What kind of change have you implemented in the last 12 months?
With so many different agencies within DPIE, our focus has been on designing a common Software Delivery Lifecycle Process (SDLC). To codify our services and make the experience of working with our team a repeatable process regardless of which team member is assigned to the project.
My team are modelled on a digital agency, with four core pillars - Solutions and Innovation, User experience (UX), Production, Platforms and Development. You come in the front door, we talk about the idea. We're most concerned about what is the problem we're trying to solve, rather than the technology that we might use, that comes later.
How many people are in your team?
The DPIE Digital Information Office has about 400 people, in Digital Experience and Solutions we have a core of 30 and use agencies and a contingent workforce to scale up for specific projects.
Would you say that you're changing the ways of working across DPIE and by working with you, you're transforming the broader business?
We really do try to champion the NSW customer. Sometimes there are internal requests like 'there has to be a blue widget on the website', our role is to get people to step back and go 'OK as an external user who doesn't know about the internal structures of government, what would make the most sense?'
We do a lot of work aligning with the Government Made Easy principle, Ask Me Once to make sure that we're not creating a bigger footprint.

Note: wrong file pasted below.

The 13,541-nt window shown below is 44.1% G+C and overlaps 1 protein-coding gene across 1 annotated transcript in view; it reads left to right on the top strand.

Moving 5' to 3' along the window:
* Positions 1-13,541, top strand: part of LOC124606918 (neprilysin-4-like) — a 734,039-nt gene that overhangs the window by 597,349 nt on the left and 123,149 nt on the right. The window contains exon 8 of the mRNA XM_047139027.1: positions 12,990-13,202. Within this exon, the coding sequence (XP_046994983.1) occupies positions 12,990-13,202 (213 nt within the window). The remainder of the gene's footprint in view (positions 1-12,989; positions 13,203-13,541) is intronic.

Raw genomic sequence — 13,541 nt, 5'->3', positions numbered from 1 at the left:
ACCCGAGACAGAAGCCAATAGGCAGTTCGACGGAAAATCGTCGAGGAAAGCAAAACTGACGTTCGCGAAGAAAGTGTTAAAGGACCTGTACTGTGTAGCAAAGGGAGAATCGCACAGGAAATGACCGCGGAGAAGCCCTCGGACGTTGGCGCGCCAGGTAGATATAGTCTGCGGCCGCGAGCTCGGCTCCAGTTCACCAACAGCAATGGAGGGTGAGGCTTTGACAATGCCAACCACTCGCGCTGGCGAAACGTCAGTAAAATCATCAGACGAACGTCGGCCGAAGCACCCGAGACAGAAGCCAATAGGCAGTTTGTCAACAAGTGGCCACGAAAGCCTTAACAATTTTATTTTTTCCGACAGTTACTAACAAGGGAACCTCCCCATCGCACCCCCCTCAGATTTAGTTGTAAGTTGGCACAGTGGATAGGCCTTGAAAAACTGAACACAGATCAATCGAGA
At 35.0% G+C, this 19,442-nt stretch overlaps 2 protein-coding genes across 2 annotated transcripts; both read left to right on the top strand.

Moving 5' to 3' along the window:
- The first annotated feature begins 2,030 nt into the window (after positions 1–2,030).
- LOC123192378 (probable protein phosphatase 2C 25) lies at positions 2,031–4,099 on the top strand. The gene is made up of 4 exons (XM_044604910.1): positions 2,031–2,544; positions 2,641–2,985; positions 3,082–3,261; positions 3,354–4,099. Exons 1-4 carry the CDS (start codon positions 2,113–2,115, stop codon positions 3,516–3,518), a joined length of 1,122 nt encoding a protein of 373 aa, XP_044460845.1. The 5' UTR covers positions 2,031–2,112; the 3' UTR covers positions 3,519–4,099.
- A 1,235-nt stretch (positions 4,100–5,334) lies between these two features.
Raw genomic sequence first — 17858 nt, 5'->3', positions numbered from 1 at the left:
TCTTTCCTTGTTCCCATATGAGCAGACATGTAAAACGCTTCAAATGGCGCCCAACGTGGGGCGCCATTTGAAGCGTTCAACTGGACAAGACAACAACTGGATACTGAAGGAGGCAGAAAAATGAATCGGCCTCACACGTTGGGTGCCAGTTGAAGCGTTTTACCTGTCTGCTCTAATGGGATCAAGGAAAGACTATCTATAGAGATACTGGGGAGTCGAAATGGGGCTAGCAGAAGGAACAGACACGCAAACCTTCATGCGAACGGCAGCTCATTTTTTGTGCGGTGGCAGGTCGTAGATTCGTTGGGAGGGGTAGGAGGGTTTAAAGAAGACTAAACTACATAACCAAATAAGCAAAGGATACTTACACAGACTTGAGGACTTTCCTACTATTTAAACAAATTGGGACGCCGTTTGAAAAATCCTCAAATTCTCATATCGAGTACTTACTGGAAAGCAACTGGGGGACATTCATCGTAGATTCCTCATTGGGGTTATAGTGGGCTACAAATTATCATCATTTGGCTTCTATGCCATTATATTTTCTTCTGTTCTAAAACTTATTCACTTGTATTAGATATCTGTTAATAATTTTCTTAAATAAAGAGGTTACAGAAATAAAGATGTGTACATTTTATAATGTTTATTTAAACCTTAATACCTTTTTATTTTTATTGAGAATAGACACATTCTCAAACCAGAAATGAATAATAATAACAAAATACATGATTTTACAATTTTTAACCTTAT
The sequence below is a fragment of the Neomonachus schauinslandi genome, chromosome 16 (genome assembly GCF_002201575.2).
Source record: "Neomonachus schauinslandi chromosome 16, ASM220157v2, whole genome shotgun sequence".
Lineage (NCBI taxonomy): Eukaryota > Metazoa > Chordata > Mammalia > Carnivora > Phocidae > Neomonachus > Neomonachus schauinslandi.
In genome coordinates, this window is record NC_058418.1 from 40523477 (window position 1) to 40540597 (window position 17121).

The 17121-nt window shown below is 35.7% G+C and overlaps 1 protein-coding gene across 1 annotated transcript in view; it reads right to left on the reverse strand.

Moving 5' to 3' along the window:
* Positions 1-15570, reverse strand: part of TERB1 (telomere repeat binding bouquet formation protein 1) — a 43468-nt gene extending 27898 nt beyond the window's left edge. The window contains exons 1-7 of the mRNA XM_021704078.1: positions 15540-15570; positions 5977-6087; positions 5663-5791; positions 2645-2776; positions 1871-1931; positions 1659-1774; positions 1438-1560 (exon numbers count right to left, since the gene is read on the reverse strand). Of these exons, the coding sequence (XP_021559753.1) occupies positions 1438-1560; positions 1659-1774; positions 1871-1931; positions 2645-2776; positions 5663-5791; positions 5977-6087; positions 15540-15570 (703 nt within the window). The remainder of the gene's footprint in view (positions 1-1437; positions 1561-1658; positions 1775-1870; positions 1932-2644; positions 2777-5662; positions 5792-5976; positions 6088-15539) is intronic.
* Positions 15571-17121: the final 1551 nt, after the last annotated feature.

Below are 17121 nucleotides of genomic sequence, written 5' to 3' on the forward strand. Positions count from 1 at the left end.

What are you most proud of?
I'm most proud of how DPIE and specifically the Digital Information Office, responded to COVID19. We had to get about 13,000 staff working from home almost overnight. My team with our internal communications colleagues enabled Workplace by Facebook for all employees to feel connected when not in the office or face-to-face with their teams.
We also delivered forms that enabled employees to submit working from another location plans, borrow equipment for their home office and change their core working hours. Most recently we rebuilt the workflow for critical employees to be able to apply and be issued an Essential Worker Authorisation Certificate online.
What are you most looking forward to next year?
My team also look after DPIEs employee channels (Workplace by Facebook, Sharepoint, PowerApps and the intranets). DPIE is currently working on a program called the Employee Experience Digital Channels (EXDC) to bring more than 20 legacy assets into a single trusted communication source for employees.
Right now, at DPIE if you can't find something online you rely on organic and physical networks to source that information and support. If we build a great employee experience, people will be able to self-serve and they'll be able to do it in the hours that work for them.
Our ambition is to create a product which makes it easy for DPIE employees to do their best work for the communities, economies and environments of NSW.
It's been great talking with you Nerida. Is there anything else you wanted to cover?
Lastly, I just wanted to say that DPIE haven't gone it alone, we have been utilising the tools and resources that are available. We've worked closely with Service NSW, the broader DCS team and specifically the One CX program. We focus where we can add value and we utilise the Whole of Government organisation where it makes sense.
It is also timely to talk about development plans, the Digital Pathways Career tool which the Public Service Commission has developed is fantastic. You can use it to prepare for your next job whether you're a manager or a graduate.
There's some great resources and great opportunities to do jobs that you might not have considered before.